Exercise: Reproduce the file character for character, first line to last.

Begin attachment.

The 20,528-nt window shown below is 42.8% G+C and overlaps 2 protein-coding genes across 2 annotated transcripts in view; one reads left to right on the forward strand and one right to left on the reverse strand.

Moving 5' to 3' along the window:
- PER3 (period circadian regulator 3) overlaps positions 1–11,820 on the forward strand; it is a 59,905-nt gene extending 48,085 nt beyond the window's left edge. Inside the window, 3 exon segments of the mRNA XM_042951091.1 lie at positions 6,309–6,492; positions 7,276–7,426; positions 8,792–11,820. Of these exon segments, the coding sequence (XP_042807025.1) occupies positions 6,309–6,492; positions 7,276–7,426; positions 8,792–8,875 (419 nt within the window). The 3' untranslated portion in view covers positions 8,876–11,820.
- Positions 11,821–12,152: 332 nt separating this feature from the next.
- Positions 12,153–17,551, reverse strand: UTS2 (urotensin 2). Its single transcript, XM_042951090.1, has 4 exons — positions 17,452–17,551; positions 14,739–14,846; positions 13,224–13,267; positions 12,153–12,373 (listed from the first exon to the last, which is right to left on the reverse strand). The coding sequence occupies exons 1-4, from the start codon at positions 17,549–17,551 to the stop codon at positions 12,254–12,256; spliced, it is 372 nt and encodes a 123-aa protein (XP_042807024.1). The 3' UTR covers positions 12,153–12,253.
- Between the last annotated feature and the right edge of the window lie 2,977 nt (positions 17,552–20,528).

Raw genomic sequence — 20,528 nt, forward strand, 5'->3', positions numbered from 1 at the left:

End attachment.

The 20,528-nt window shown below is 42.8% G+C and overlaps 2 protein-coding genes across 2 annotated transcripts in view; one reads left to right on the forward strand and one right to left on the reverse strand.

Moving 5' to 3' along the window:
- PER3 (period circadian regulator 3) overlaps positions 1–11,820 on the forward strand; it is a 59,905-nt gene extending 48,085 nt beyond the window's left edge. Inside the window, 3 exon segments of the mRNA XM_042951091.1 lie at positions 6,309–6,492; positions 7,276–7,426; positions 8,792–11,820. Of these exon segments, the coding sequence (XP_042807025.1) occupies positions 6,309–6,492; positions 7,276–7,426; positions 8,792–8,875 (419 nt within the window). The 3' untranslated portion in view covers positions 8,876–11,820.
- Positions 11,821–12,152: 332 nt separating this feature from the next.
- Positions 12,153–17,551, reverse strand: UTS2 (urotensin 2). Its single transcript, XM_042951090.1, has 4 exons — positions 17,452–17,551; positions 14,739–14,846; positions 13,224–13,267; positions 12,153–12,373 (listed from the first exon to the last, which is right to left on the reverse strand). The coding sequence occupies exons 1-4, from the start codon at positions 17,549–17,551 to the stop codon at positions 12,254–12,256; spliced, it is 372 nt and encodes a 123-aa protein (XP_042807024.1). The 3' UTR covers positions 12,153–12,253.
- Between the last annotated feature and the right edge of the window lie 2,977 nt (positions 17,552–20,528).

Raw genomic sequence — 20,528 nt, forward strand, 5'->3', positions numbered from 1 at the left: